My review of It’s All Relative will follow the publisher’s blurb :
New York Times bestselling author of The Know-It-All and The Year of Living Biblically, A.J. Jacobs undergoes a hilarious, heartfelt quest to understand what constitutes family—where it begins and how far it goes—and attempts to untangle the true meaning of the “Family of Humankind.”
A.J. Jacobs has received some strange emails over the years, but this note was perhaps the strangest: “You don’t know me, but I’m your eighth cousin. And we have over 80,000 relatives of yours in our database.”
That’s enough family members to fill Madison Square Garden four times over. Who are these people, A.J. wondered, and how do I find them? So began Jacobs’s three-year adventure to help build the biggest family tree in history.
Jacobs’s journey would take him to all seven continents. He drank beer with a US president, found himself singing with the Mormon Tabernacle Choir, and unearthed genetic links to Hollywood actresses and real-life scoundrels. After all, we can choose our friends, but not our family.
“Whether he’s posing as a celebrity, outsourcing his chores, or adhering strictly to the Bible, we love reading about the wacky lifestyle experiments of author A.J. Jacobs” (Entertainment Weekly). Now Jacobs upends, in ways both meaningful and hilarious, our understanding of genetics and genealogy, tradition and tribalism, identity and connection. It’s All Relative is a fascinating look at the bonds that connect us all.
When I was in my early 20’s, I discovered a wonderful genealogy document that listed all the marriages, deaths and births of this little district where my grandparent’s lived while they were young. The book was such a treasure trove of information. However, there were some discoveries I made that were eye opening to say the least. Genealogy is one of those things that once you start to dig, be mindful that the information you find may be difficult to digest.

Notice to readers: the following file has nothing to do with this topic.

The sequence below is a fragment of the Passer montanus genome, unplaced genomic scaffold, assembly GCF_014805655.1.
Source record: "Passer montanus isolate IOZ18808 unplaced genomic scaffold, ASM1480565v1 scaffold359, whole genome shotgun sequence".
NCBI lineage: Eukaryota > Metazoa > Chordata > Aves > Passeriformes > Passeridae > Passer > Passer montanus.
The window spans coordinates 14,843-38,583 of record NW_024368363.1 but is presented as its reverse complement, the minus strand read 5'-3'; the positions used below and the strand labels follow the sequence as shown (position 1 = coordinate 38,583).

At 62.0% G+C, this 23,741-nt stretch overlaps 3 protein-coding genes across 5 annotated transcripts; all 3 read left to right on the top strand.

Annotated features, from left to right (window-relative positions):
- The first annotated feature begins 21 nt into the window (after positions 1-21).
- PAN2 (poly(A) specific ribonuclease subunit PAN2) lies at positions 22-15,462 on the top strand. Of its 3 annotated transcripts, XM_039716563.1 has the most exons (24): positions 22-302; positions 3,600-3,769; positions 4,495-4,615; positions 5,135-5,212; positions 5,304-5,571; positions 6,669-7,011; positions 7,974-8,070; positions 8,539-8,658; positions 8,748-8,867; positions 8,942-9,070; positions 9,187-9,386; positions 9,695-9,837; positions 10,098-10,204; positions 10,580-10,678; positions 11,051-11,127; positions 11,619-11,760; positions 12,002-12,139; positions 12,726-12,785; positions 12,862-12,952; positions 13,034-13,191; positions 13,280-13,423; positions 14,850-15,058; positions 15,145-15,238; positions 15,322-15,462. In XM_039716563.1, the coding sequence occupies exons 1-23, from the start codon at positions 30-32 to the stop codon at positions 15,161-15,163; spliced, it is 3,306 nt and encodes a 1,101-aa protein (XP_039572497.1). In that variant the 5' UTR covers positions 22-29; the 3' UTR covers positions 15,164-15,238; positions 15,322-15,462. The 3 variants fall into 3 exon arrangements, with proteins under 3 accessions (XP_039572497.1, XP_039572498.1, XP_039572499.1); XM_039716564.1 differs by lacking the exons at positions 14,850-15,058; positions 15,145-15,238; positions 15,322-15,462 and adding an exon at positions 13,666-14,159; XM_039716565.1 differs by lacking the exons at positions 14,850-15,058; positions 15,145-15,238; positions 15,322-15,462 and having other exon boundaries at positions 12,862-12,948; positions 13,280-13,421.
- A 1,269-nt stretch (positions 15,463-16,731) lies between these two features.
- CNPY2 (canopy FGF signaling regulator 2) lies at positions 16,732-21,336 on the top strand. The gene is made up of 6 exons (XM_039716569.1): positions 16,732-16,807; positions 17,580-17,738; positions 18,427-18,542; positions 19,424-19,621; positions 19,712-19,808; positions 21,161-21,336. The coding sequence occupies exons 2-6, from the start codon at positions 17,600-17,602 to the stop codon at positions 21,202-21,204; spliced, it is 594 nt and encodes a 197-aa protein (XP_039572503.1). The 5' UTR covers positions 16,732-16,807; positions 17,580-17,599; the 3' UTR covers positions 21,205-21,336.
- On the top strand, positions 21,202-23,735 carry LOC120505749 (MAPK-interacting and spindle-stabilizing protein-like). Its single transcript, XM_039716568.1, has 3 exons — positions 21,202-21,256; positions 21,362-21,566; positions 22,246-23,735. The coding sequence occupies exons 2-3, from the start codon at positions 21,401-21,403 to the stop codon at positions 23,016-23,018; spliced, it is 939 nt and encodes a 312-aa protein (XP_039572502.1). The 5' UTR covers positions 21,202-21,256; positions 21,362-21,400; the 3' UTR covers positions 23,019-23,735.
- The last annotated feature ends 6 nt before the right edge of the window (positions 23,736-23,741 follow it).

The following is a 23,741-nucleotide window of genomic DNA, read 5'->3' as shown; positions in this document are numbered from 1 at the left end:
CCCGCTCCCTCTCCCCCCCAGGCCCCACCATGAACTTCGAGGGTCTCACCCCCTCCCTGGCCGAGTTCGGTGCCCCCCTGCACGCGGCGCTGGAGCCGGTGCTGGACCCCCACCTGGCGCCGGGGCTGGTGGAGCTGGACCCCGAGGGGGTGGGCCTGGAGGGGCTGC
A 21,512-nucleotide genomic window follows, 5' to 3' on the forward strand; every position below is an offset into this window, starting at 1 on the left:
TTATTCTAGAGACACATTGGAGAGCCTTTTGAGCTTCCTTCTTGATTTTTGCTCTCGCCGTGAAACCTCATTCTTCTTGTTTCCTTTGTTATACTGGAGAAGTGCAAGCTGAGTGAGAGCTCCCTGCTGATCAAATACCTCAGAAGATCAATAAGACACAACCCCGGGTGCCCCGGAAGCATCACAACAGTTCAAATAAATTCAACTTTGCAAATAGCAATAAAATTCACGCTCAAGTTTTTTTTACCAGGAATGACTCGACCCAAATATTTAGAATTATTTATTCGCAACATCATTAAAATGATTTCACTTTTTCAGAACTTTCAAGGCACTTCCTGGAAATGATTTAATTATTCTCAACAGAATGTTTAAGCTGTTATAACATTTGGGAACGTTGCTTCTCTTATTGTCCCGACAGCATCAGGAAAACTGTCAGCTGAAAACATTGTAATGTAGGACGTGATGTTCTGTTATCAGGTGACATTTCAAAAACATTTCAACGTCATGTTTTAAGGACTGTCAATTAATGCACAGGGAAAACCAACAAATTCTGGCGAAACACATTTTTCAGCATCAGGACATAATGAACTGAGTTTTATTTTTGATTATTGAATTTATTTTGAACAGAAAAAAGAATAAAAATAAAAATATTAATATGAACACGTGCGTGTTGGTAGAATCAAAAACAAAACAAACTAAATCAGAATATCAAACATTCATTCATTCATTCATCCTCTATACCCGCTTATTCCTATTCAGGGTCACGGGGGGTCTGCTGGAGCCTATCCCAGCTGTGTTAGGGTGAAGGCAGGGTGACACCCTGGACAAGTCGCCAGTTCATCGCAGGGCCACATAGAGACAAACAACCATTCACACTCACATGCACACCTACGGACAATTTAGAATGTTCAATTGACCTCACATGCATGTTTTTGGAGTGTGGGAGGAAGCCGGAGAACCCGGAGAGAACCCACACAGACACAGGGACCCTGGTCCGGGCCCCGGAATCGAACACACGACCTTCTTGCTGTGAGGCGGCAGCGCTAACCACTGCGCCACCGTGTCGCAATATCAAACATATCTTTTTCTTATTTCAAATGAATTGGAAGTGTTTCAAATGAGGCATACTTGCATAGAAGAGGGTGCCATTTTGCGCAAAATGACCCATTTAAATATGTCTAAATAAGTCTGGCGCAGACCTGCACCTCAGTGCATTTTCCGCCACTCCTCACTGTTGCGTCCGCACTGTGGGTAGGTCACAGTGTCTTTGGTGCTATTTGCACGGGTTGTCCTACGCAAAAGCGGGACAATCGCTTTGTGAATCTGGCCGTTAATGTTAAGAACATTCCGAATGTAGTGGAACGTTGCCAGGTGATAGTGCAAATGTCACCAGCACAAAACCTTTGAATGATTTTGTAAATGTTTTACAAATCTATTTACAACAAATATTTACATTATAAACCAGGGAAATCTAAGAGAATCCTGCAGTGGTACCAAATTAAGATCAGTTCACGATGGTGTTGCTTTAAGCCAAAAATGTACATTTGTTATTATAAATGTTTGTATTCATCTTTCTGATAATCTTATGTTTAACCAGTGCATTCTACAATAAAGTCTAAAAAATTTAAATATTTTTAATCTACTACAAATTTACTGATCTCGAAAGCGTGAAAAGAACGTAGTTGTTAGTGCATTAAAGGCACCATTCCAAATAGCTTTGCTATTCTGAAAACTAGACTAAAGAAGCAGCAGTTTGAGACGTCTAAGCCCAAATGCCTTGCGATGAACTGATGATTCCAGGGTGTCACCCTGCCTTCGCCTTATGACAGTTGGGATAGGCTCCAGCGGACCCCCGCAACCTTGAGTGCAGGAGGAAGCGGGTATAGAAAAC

It’s All Relative, a book about genealogy, is not something I would have picked up if it wasn’t infused with something else. A.J. Jacobs filled it with loads of humor, great stories and a mission to create a Global Family Reunion. You are basically along for the ride as Jacobs writes about his own family history, the people he meets along the way and the grand finally of the Global Family Reunion.
There are some other great things in there too! The most interesting point for me was the DNA debate. Personally I’m still not comfortable sending my DNA to a lab to get tested. Even with all the assurances in the world, it just doesn’t feel safe enough or hack proof enough. The book offers some other great points of view on the subject, but I still won’t part with my saliva just yet – even though I am very curious about certain aspects of my ancestry.
Out of all the stories A.J. Jacobs tells in the book, I loved the ones that touched upon the changing aspects of what “family” is. Obviously it changes the way genealogy is documented and for some reason I find that interesting. Jacobs has many stories in his book that show us just how complicated and fascinating family ties can be.
I think as I grow older, it has become even more important to collect various bits and pieces and document it for my children. For me it’s not essential that I’m related to such and such a celebrity 12 steps away. I’ll admit, it’s a fun fact to bring up at a party but I really want my children to know what their great grandparents were like, what they did for a living and all the various memories and stories I am able to share and collect for them. They may not be interested in all this stuff right now, but I’m betting that when they are my age they will be very happy to have it.
I really enjoyed reading It’s All Relative. It’s a book that would make an excellent gift for the genealogy buffs in your life.
It’s All Relative Adventures Up and Down the World’s Family Tree by A.J. Jacobs
Published by Simon & Schuster – available now
A copy of this book was provided by the publisher in exchange for my thoughts and honest review.